Washington Most, if not all, of Connecticut’s members to the U.S. House are expected to vote late today for a $1.04 trillion budget deal that will avert another government shutdown, eliminate across-the-board spending cuts known as the sequester, and set federal spending levels for the next two years.

It’s considered a breakthrough in a Congress that has been frozen by partisanship for the past few years.

But the bill fails to fund federal long-term unemployment benefits received by more than 12,000 in Connecticut who’ve been out of work for more than 26 weeks.

Nor is it the “grand bargain” many had hoped for, reforming taxes and entitlements and setting the nation on a path to solvency.

“I don’t particularly like the bill,” said Rep. Jim Himes, D-4th District. But he said plans to vote for it anyway.

Himes said the bill has a “lack of ambition” because it fails to tackle entitlements and taxes. “But it’s important to work together.”

Rep. John Larson, D-1st District, said he’s leaning yes, largely because the budget bill ends the sequester which has hurt Connecticut’s defense industry.

“Both sides had to give up a lot,” Larson said. “I’m not happy with the bill, but it’s a step in the right direction.”

Rep. Elizabeth Esty, D-5th District, said she was “evaluating” the bill and “drilling down in the details.”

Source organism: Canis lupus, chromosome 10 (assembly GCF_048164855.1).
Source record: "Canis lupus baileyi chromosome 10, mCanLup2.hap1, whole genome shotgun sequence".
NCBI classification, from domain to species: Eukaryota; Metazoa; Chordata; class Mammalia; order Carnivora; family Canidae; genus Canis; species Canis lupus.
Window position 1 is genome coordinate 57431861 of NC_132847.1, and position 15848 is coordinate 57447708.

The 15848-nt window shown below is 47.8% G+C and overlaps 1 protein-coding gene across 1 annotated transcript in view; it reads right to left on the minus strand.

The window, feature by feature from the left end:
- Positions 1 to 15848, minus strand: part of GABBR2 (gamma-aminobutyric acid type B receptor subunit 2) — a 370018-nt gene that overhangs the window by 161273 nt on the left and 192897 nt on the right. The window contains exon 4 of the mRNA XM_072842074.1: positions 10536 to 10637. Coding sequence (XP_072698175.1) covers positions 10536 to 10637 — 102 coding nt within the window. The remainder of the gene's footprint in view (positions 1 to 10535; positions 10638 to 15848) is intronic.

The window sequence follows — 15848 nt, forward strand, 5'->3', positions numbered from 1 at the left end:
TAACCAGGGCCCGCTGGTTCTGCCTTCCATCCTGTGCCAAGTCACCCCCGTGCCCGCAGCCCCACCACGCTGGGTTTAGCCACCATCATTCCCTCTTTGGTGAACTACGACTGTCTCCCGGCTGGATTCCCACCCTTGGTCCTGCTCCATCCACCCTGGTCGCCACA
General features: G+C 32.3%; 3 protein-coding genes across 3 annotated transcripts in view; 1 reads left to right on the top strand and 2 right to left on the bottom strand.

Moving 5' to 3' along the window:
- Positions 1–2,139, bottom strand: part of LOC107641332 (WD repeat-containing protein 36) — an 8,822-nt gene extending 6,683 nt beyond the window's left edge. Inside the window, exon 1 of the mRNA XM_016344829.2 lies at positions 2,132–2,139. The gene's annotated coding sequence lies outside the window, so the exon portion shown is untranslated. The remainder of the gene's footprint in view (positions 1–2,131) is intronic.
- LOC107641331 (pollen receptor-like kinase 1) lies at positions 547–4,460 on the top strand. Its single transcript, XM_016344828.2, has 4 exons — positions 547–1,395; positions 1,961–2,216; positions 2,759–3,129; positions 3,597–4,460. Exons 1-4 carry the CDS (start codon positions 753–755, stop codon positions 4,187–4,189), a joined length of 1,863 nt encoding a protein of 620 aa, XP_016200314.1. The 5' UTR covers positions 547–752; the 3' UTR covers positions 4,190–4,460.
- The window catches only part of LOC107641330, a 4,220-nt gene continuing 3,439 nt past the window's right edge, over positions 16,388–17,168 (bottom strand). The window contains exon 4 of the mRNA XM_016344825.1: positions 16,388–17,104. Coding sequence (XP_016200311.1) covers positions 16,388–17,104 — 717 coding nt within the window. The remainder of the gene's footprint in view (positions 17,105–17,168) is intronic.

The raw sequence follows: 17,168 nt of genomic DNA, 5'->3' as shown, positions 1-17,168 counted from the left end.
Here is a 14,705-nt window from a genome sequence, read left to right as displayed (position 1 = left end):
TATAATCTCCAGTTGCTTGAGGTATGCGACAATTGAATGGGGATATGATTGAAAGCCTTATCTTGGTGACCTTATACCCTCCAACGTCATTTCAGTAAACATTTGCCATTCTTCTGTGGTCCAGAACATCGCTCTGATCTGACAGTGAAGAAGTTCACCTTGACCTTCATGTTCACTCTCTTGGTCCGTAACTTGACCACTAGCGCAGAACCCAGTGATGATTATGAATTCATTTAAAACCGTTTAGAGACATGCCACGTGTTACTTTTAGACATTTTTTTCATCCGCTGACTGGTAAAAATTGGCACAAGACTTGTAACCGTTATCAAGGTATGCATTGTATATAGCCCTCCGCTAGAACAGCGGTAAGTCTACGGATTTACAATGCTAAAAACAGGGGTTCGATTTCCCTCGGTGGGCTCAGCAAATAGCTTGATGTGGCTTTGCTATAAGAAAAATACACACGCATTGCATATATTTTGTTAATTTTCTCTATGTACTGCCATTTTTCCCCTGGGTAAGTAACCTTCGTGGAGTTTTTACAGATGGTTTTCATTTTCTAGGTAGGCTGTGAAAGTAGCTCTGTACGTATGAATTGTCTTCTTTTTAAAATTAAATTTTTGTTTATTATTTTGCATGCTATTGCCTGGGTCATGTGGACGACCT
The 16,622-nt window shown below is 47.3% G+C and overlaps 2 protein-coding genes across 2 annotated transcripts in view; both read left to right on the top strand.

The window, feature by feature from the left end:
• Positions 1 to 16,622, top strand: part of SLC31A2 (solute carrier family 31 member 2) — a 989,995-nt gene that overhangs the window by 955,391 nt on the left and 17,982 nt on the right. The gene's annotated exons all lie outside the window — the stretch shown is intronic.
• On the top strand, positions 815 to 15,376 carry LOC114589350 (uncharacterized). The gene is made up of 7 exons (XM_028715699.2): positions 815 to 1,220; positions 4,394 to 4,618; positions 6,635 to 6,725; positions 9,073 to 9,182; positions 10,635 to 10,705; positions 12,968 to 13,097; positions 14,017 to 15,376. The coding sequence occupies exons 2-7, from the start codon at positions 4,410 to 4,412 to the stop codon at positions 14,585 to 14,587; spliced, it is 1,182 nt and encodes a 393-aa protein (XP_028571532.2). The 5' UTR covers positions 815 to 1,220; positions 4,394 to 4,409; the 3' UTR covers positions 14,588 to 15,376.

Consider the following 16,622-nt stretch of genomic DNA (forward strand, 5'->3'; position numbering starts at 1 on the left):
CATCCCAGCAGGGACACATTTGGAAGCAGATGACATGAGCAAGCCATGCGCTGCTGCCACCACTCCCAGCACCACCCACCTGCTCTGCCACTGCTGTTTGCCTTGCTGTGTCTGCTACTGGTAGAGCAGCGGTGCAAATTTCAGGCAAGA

The bill’s winners are the defense industry as an elimination of the sequester adds $2.5 billion to the Pentagon’s budget and social programs, including Head Start, that had been disproportionately hurt by the sequester. The budget deal adds more than $22 billion to domestic spending.

Also in the winning column are scientific and medical researchers whose grants had dried up because of the across-the-board spending cuts.

Besides the long-term unemployed who will lose benefits on Dec. 28, the bill’s losers include newly hired government workers who will have to contribute more to their pension funds and  military retirees under age 62 who qualify for pensions who would see  their annual cost-f-living adjustment gradually reduced between now and 2016.

Air travelers are also losers because they would have to pay higher airline fees.

Oil producers would also be hurt in by the bill because they will lose money as the federal government would stop buying new stockpiles of oil to save money.

Ana has written about politics and policy in Washington, D.C.. for Gannett, Thompson Reuters and UPI. She was a special correspondent for the Miami Herald, and a regular contributor to The New York TImes, Advertising Age and several other publications. She has also worked in broadcast journalism, for CNN and several local NPR stations. She is a graduate of the University of Maryland School of Journalism.

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